the courtroom whenever it came up. Much of the case
would have come first to the attention of the FBI in
late 1990 after the murder of the Rabbi Meier Kahane,
a radical Jewish leader. When authorities searched the
home of El Sayyid Nosair, who was charged with Kahane's
murder, they found U.S. Army training manuals, videotaped
talks that Mohamed delivered at the Kennedy Special
Warfare Center at Fort Bragg, an operation plan for
Operation Bright Star and other materials marked "Classified"
or "Top Secret."
who often stayed in New Jersey with Nosair, was the
source of these documents. The documents didn't surface
during Nosair's 1991 trial when he was acquitted of
killing Kahane, but they did in 1995 when Nosair was
convicted of conspiring to blow up the World Trade Center
and other New York landmarks in 1993.
Stavis, Nosair's attorney, argued to the jury that the
U.S. Army sent Mohamed to New Jersey to do the training.
One witness, Khalid Ibrahim, testified that he was trained
by Mohamed in New Jersey and then saw him later in Afghanistan.
on active duty, helping Muslims train to help Muslims
in Afghanistan, as part of a U.S. government effort,"
Stavis said in an interview.
FBI has acknowledged in court filings that its agents
interviewed Mohamed several times after he left active
duty. In 1993, he told the FBI that bin Laden "ran
an organization called al-Qaeda and was building an
army which may be used to overthrow the Saudi Government."
In 1994, he told the FBI that he had moved bin Laden
out of Afghanistan in 1991.
a 1997 interview, Mohamed admitted to a much deeper
involvement in al-Qaeda. An FBI agent wrote that Mohamed
said that "he loved Bin Laden and believed in him"
and that "one did not need a fatwah [religious
ruling] to go against the United States since it was
'obvious' that the United States was the enemy."
not all of Bin Laden's people trusted Mohamed. In 1994,
Mohamed Atef, the al-Qaeda commander credited with engineering
the attack Sept. 11 on New York and Washington, refused
to let Mohamed know what name and passport he was traveling
"doesn't want Abu Mohamed al Amriki to see his
name, because he was afraid that maybe he is working
with United States or other governments," L'Houssaine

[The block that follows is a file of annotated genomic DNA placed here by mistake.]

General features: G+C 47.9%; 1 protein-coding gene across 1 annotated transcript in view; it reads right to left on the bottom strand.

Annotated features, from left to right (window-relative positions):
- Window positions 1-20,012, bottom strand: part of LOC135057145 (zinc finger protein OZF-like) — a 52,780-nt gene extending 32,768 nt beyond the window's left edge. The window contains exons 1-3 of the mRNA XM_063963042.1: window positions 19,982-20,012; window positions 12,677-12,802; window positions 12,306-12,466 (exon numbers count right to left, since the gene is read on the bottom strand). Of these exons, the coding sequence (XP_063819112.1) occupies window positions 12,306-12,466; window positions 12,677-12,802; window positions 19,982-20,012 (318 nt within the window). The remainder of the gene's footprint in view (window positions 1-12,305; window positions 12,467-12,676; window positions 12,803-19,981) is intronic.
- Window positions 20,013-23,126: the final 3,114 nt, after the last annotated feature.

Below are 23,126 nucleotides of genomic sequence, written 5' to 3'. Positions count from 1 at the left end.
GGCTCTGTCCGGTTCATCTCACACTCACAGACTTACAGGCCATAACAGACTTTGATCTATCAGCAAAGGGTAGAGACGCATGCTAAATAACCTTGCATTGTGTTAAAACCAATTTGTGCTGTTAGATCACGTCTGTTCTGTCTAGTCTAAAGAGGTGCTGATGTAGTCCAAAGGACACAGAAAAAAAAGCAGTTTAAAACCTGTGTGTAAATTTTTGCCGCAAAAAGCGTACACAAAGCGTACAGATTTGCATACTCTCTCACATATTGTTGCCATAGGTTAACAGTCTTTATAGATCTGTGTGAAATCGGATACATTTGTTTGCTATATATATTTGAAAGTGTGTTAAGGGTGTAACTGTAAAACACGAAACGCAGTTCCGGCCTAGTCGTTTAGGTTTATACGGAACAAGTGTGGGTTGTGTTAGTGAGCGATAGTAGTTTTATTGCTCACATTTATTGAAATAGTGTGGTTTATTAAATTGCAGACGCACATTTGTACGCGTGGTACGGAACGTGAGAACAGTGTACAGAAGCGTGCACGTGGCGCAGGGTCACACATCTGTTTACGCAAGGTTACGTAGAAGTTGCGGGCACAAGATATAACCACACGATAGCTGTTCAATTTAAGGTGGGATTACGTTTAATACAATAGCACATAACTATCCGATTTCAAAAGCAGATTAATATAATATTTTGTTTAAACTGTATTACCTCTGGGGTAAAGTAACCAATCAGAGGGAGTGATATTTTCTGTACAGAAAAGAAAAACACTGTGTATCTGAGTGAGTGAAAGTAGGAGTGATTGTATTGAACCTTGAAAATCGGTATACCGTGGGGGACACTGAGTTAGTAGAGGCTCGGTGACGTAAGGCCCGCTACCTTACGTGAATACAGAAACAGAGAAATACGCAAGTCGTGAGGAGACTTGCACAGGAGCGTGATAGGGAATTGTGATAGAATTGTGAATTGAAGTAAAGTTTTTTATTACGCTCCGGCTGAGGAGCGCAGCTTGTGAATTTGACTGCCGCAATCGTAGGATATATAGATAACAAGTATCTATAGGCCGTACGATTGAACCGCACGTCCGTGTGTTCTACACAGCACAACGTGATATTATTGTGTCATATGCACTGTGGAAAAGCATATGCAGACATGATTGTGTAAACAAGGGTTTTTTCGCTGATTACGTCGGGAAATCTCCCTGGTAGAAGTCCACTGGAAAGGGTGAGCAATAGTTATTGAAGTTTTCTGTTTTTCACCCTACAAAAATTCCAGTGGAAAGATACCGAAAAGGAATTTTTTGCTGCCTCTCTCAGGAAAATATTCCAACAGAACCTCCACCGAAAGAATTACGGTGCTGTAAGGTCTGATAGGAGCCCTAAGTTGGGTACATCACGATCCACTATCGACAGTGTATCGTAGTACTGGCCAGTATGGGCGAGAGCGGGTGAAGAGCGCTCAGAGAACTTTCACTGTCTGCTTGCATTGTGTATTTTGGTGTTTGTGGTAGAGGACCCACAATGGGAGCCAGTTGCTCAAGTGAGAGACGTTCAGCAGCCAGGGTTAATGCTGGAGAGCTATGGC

Khertchou testified at the embassy bombing trial in
lawyers and many other observers believe that Mohamed,
who has not yet been sentenced, is now cooperating with
the United States, though the government has never confirmed
this. When he is finally sentenced, Mohamed could receive
as little as 25 years under his plea agreement, which
would allow him to be free at 73.
Ruhnke, attorney for one of the four embassy bombing
defendants, said that Mohamed's deal with the government
might strike the jury as unfair, because the the government
was seeking the death penalty for two defendants.
of the things [Mohamed] admitted were so serious,"
Ruhnke said. "The government worried it would impact
Larry Johnson, the former State Department counterterrorism
chief, has a more skeptical interpretation: Putting
Mohamed on trial would unearth material extremely embarrassing
for the government.
reason he didn't testify was so they wouldn't have to
face uncomfortable statements on the FBI," Johnson
said. "They are more interested in covering their
are lessons to be learned, Johnson said. The FBI should
have polygraphed Mohamed and used counterintelligence
techniques to see if he was forthcoming. The CIA and
the FBI should have worked together on Mohamed.
has not spoken in public since his guilty plea, but
his prior statements carry warnings to the country in
whose military he served.
knows, for example, that there are hundreds of 'sleepers'
or 'submarines' in place who don't fit neatly into the
terrorist profile," a 1997 FBI report said. "These
individuals don't wear the traditional beards and don't
pray at the mosques."
Staff writer Joseph Neff can be reached at 829-4516
News researchers Becky Ogburn, Brooke
Cain, Susan Ebbs, Toby Lyles and Lucy Reid contributed
to this report.